Following one of the longest pre-election campaigns on record, the main parties are competing with each other to present themselves as being hardest on excessive regulation. Gordon Brown has already agreed to slash the number of government inspectorates and regulatory bodies from 35 to nine and to lay off thousands of civil servants.
The Conservatives have promised to end the practice of ‘gold plating’ EU legislation. If elected, they would also slash the size of the DTI and scrap the Small Business Service.
The Liberal Democrats have pledged to abolish the DTI, liberate regional development agencies from control by Whitehall, and give the chief secretary to the Treasury a new remit to represent the business sector within the cabinet.
On tax, Labour’s campaign is seeking to capitalise on the chancellor’s reputation as being a ‘safe pair of hands’. The Tories, however, claim they would save £12bn a year by 2007/08 by cutting bureaucracy. The money saved would be used partly to avoid the need to borrow and partly to enable them to reduce taxes.
The Lib Dems have promised to make the tax system simpler and fairer. But they are the only one of the three main parties to argue for tax increases. If elected, they would bring in a new 50p income tax rate for those earning over £100,000, which they would use in part to abolish student tuition and top-up fees.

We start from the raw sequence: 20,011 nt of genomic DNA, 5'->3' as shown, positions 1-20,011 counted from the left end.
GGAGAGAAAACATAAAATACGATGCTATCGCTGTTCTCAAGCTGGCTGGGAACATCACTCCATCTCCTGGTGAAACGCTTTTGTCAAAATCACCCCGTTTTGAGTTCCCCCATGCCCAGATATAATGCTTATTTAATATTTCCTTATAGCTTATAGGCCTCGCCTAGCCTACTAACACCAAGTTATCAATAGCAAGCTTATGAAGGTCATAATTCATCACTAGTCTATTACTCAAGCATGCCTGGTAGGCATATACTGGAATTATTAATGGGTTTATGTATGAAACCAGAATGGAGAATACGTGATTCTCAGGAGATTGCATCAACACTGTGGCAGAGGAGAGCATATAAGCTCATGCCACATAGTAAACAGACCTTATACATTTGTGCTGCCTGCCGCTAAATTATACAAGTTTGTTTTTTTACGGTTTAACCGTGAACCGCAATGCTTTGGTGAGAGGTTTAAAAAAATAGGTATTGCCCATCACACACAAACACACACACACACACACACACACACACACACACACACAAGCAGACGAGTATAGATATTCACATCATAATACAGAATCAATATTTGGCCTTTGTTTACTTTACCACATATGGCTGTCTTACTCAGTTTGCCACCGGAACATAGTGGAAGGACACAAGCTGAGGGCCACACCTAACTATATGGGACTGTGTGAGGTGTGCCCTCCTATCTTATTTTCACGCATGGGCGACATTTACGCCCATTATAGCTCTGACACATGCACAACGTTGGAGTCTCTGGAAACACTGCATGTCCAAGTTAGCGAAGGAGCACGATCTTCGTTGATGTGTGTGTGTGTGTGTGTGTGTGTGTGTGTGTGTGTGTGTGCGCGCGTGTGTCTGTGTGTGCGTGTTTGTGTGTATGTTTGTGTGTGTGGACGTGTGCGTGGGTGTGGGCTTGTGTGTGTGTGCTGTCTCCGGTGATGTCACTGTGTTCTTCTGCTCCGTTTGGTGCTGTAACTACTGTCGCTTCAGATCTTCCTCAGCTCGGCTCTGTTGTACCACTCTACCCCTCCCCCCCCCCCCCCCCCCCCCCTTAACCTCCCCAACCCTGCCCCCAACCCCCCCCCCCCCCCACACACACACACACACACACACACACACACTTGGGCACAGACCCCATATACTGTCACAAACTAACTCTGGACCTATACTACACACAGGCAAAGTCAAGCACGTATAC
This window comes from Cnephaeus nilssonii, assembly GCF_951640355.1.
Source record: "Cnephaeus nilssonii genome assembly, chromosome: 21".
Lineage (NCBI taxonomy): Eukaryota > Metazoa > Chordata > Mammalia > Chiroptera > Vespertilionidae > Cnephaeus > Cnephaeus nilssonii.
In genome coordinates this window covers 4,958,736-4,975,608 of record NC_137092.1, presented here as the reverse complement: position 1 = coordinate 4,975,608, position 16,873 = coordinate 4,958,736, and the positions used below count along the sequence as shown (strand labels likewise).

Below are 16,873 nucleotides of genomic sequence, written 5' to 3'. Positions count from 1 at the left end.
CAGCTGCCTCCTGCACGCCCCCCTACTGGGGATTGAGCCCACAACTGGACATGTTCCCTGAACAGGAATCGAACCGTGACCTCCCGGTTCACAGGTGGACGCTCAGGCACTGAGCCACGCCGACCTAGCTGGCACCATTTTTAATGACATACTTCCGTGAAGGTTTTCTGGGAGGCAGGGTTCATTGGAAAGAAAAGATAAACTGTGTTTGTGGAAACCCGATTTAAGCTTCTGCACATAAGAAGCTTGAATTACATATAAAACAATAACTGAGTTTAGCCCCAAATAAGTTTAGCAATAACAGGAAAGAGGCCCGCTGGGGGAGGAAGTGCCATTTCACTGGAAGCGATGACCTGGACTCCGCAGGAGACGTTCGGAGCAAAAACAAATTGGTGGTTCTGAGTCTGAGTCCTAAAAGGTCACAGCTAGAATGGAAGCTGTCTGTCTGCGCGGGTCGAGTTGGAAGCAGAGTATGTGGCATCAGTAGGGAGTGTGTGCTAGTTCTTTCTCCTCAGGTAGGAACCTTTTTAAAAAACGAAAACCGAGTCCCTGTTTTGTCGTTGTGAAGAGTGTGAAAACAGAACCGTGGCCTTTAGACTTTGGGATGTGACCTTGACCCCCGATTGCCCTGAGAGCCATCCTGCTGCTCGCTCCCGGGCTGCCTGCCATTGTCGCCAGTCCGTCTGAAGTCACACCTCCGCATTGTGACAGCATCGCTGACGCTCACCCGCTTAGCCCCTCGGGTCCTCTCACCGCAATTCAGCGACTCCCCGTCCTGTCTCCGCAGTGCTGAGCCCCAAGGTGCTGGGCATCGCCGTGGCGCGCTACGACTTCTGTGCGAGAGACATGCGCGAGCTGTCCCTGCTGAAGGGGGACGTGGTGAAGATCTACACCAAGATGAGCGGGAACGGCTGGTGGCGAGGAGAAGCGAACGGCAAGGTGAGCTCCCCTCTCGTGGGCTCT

In relation to pensions, Labour is ruling out any firm policy plans on pension provision until after the independent Pension Commission reports in October. Individuals who choose to stay on at work past 65 will benefit from higher state pensions.
The Tories have promised to raise the basic state pension in line with earnings and would introduce a new concept of a ‘lifetime savings account’, in which funds would not be locked away until retirement. Under this scheme, their government would match individuals’ contributions pound for pound.
A Lib Dem government would also raise the basic state pension in line with earnings and would promote what they call a ‘flexible decade of retirement’ in which arbitrary retirement ages were scrapped.
If re-elected, Labour would continue to attach a high priority to employee rights in the workplace. The minimum wage would continue to rise and Labour’s policy of encouraging flexible working practices would be extended. The requirement for employers to set up statutory information and consultation procedures with their workforces will spread to businesses with 50 employees by 2008.
Although the Conservatives strongly opposed the idea of the minimum wage in the 1990s, they now have no plans to drop it, though they have promised to abolish the new statutory dismissal procedures brought in last year.
The Lib Dems have joined the rush to be family friendly by promising to fix maternity pay at £170 per week for six months.
John Davies is head of business law at ACCA
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